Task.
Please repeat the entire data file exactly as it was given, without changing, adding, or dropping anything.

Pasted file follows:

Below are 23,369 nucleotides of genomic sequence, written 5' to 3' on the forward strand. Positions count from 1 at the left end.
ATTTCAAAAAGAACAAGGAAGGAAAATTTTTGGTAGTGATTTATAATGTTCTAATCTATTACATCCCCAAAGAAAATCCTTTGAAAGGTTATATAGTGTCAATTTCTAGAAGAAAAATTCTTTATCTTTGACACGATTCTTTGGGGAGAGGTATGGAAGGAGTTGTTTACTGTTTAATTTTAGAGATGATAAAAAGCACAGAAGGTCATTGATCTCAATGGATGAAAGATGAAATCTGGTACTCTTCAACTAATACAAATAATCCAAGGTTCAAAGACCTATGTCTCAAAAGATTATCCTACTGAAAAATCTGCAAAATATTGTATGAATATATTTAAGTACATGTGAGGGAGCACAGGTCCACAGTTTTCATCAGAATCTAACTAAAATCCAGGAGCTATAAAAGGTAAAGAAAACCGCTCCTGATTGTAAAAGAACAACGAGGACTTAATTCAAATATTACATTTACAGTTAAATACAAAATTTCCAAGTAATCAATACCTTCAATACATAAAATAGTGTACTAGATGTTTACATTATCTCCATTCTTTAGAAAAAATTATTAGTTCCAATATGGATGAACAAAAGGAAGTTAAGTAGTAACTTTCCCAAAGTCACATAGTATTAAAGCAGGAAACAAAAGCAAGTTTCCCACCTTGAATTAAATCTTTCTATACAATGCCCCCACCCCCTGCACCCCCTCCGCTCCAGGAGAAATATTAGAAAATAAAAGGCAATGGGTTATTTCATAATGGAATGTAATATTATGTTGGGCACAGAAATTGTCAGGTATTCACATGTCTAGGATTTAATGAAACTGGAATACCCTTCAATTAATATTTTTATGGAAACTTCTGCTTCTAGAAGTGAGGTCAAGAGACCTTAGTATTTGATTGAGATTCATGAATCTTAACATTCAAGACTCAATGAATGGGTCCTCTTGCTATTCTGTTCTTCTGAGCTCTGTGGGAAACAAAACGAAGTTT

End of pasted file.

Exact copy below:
Below are 23,369 nucleotides of genomic sequence, written 5' to 3' on the forward strand. Positions count from 1 at the left end.
ATTTCAAAAAGAACAAGGAAGGAAAATTTTTGGTAGTGATTTATAATGTTCTAATCTATTACATCCCCAAAGAAAATCCTTTGAAAGGTTATATAGTGTCAATTTCTAGAAGAAAAATTCTTTATCTTTGACACGATTCTTTGGGGAGAGGTATGGAAGGAGTTGTTTACTGTTTAATTTTAGAGATGATAAAAAGCACAGAAGGTCATTGATCTCAATGGATGAAAGATGAAATCTGGTACTCTTCAACTAATACAAATAATCCAAGGTTCAAAGACCTATGTCTCAAAAGATTATCCTACTGAAAAATCTGCAAAATATTGTATGAATATATTTAAGTACATGTGAGGGAGCACAGGTCCACAGTTTTCATCAGAATCTAACTAAAATCCAGGAGCTATAAAAGGTAAAGAAAACCGCTCCTGATTGTAAAAGAACAACGAGGACTTAATTCAAATATTACATTTACAGTTAAATACAAAATTTCCAAGTAATCAATACCTTCAATACATAAAATAGTGTACTAGATGTTTACATTATCTCCATTCTTTAGAAAAAATTATTAGTTCCAATATGGATGAACAAAAGGAAGTTAAGTAGTAACTTTCCCAAAGTCACATAGTATTAAAGCAGGAAACAAAAGCAAGTTTCCCACCTTGAATTAAATCTTTCTATACAATGCCCCCACCCCCTGCACCCCCTCCGCTCCAGGAGAAATATTAGAAAATAAAAGGCAATGGGTTATTTCATAATGGAATGTAATATTATGTTGGGCACAGAAATTGTCAGGTATTCACATGTCTAGGATTTAATGAAACTGGAATACCCTTCAATTAATATTTTTATGGAAACTTCTGCTTCTAGAAGTGAGGTCAAGAGACCTTAGTATTTGATTGAGATTCATGAATCTTAACATTCAAGACTCAATGAATGGGTCCTCTTGCTATTCTGTTCTTCTGAGCTCTGTGGGAAACAAAACGAAGTTT